irrigation installation plano

The sprinkler professionals at Plano Landscaping Company have been designing, installing and maintaining the finest underground irrigation systems in Plano for over 20 years. Underground sprinklers are our specialty—that’s all we’ve ever done. PLC is committed to providing high quality irrigation systems and exceptional customer service.

Do we provide a warranty?

Most irrigation components supplied by leading OEMs are covered for several years by the manufacturer’s warranty, but irrigation contractors are not required to warranty their workmanship. Ask for your contractor’s warranty in writing. PLC stands behind its work with a written and signed 2-year warranty and honors all manufacturers’ equipment warranties.


Our business is built on a few basic principles. First, we build irrigation systems that minimize clients’ total cost of ownership—installation, maintenance and repair—over the life of the system. Second, we treat our clients as we would like to be treated. Explain the pros—and the cons. Be responsive. Honor your promises. Fix your mistakes. Be friendly. We have hundreds of long-term customers that are happy to share their PLC experiences with you. We encourage you to click through our website and learn about underground irrigation. If you have any questions, please give us call.

How does a sprinkler system work?

Most underground sprinkler systems are connected, as is your house, to either the public water supply or to a well. The sprinkler system’s main water line is further segmented into a number of separate irrigation zones comprised of several rotor sprinklers, pop-up sprinklers or drip lines. Each zone waters a particular section of the yard. A number of factors dictate the number and type of zones required. Factors include the size, slope and composition of the landscape, as well as the water pressure and flow rate.

Electric valves regulate the flow of pressurized water into each zone from the main line. The pressure of the water is sufficient to force the sprinkler heads to pop-up and rotate, depending on their function. Each valve is connected by low voltage wires to the system controller (or clock) that is typically mounted on the side of the house. The controller is programmed to open and close each valve at a specific time, for a specific amount of time, on specific days. Rain sensors measure the amount of natural rainfall and signal the controller to reduce or cancel the sprinkler cycle if Mother Nature has been doing her job.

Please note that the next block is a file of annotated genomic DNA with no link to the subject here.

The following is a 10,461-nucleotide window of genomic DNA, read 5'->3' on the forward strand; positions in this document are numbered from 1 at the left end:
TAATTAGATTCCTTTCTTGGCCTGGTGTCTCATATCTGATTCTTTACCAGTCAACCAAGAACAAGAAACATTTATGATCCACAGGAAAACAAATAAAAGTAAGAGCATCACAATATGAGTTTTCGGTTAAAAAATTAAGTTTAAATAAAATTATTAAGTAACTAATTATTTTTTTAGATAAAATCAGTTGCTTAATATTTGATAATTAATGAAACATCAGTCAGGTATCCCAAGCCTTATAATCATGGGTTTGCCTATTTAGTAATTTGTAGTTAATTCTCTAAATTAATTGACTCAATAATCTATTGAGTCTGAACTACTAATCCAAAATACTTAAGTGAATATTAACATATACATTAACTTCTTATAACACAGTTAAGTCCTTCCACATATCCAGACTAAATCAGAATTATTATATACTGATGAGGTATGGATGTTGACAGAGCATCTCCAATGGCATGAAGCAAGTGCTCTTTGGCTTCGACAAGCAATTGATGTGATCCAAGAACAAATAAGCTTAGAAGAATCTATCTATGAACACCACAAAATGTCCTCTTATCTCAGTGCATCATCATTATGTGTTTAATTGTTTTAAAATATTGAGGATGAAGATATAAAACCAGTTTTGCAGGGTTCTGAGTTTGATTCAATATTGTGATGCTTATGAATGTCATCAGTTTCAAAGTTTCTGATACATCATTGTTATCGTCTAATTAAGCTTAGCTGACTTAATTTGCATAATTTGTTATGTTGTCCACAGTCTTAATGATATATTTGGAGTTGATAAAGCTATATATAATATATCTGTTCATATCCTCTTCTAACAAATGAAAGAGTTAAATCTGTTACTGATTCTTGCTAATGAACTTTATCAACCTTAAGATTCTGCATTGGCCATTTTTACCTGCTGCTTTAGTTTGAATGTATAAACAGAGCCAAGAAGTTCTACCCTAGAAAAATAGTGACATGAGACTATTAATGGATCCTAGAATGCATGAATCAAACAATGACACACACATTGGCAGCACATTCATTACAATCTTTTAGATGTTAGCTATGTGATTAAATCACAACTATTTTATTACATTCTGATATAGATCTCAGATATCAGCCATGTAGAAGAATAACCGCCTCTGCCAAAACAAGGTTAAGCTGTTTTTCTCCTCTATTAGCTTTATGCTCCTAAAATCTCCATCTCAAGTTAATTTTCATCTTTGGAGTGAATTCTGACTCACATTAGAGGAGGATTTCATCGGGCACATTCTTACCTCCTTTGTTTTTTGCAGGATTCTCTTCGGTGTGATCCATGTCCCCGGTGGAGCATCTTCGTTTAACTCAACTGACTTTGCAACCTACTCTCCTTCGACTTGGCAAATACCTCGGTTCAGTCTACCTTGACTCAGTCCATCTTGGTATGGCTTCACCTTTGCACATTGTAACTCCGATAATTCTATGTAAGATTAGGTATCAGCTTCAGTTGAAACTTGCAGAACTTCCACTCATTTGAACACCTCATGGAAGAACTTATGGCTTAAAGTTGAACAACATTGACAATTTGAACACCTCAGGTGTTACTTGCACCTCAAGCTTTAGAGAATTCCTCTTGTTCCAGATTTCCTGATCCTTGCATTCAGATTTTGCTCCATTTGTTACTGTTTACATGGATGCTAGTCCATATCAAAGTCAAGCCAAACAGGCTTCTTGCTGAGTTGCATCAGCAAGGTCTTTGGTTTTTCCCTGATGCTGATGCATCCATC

Regulations & Permits

A permit from your municipal or county government is required for installation of a secondary water meter for irrigation systems. The permit fees vary by jurisdiction. The overall billing rate for water from the secondary meter is lower because the sewer rate does not apply. The water flows into the environment and not back into the sewer system.

A backflow prevention device is required for every irrigation system connected to a potable water supply, public water system or well. The backflow preventer must be certified by a licensed plumber when the system is first installed and then the local water authority must inspect it. In addition, the municipal authorities require an annual re-certification of the backflow preventer to safeguard the water supply.

Regulations also require a rain sensor on all new irrigation installations. The rain sensor prevents the sprinklers from turning on when there is sufficient natural rainfall. This regulation is designed to conserve water.

PLC and our partners obtain all the required permits and arranges the required inspections at cost for its clients. We have a licensed plumber on staff to conduct and submit the annual backflow certifications to the local authorities.

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